Two hundred fifty-nine streams were identified within the boundaries of the Region H Regional Water Planning Area. Twenty-nine streams were found to meet the biological function criteria (Table 1). These streams "displayed significant overall habitat value...considering the degree of biodiversity, age and uniqueness." The hydrologic function criteria was met by twenty-seven streams (Table 2), which "perform valuable hydrologic functions relating to water quality, flood attenuation, flow stabilization or groundwater recharge/discharge." Sixty-three streams met the conservation area criteria (Table 3). Only twelve streams met the high water quality/exceptional aquatic life/high aesthetic value criteria (Table 4), while the threatened or endangered species/unique communities criteria was met by twelve streams (Table 5). Of these streams, only twenty-seven segments were chosen for inclusion in the table of ecologically significant river and stream segments (Table 6).
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3. Belisle, H.J., and R. Josselet. 1974. An Analysis of Texas Waterways. A Report on the Physical Characteristics of Rivers, Streams, and Bayous in Texas. Texas Parks and Wildlife Department, Austin, Texas.
4. Carrie, Dawn. 1999. Personal communication. Sam Houston National Forest, Wildlife Biologist, New Waverly, Texas.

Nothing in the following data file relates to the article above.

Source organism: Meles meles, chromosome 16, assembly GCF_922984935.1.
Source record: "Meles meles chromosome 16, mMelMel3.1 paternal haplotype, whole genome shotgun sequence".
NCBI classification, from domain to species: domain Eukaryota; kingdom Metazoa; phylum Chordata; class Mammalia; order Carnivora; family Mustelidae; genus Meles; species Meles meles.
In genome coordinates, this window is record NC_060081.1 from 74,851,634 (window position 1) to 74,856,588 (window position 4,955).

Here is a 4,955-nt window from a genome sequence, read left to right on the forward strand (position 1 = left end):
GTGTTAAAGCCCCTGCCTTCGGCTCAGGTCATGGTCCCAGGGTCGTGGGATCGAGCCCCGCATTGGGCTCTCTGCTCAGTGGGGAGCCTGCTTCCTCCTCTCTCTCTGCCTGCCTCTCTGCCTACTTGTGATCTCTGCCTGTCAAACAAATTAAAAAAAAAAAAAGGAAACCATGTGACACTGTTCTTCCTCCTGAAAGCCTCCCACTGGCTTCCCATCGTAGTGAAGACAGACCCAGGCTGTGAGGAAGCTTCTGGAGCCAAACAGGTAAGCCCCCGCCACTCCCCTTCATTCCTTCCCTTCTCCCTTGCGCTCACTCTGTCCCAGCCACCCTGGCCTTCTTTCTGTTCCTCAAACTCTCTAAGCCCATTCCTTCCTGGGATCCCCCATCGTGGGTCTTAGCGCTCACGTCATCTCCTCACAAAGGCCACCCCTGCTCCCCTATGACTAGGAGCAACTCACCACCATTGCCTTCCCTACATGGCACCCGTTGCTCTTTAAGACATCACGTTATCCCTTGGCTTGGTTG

5. Denton, W. 1999. Personal communication. Resource Protection Division, Texas Parks and Wildlife Department, Houston, Texas.
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7. Gelwick. F. 1999. Personal communication. Department of Wildlife and Fisheries Science, Texas A&M University, College Station, Texas.
8. Herbert, M. 1999. Fish communities of the West and East Fork of the Upper San Jacinto (draft). M.S. Thesis. Texas A&M University, College station, Texas.
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12. Omernik, J.M. 1987. Ecoregions of the conterminous United States. Annals of the Association of American Geographers. 77: 118-125.
13. Ortego, B. 1999. Personal communication. Texas Parks and Wildlife Department, Victoria, Texas.
14. Peterson, David. 1999. Personal communication. United States Forest Service, New Waverly, Texas.
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21. U.S. Fish and Wildlife Service. 1985. Texas Bottomland Hardwood Preservation Program. Department of the Interior Final Concept Plan. Albuquerque, New Mexico.
22. U.S. Fish and Wildlife Service. 1999. Lower Trinity River Floodplain Habitat Stewardship Program. Trinity River National Wildlife Refuge.
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The authors would like to thank Dr. Jim Lester of the University of Houston Clear Lake and the Environmental Institute of Houston for his valuable input on methods for researching the outlined criteria. Thanks to all those listed in the reference section for their help in gathering supporting data and information on the listed stream segments. Thanks to Alex Burnett for his help in locating and photographing the included stream segments and Stephanie Stasny whom assisted with formatting the document. We would also like to thank Kay V. Jenkins, Jarrett (Woody) Woodrow, Cindy Loeffler, and Dan Moulton for reviewing and editing draft versions of the report and providing valuable input.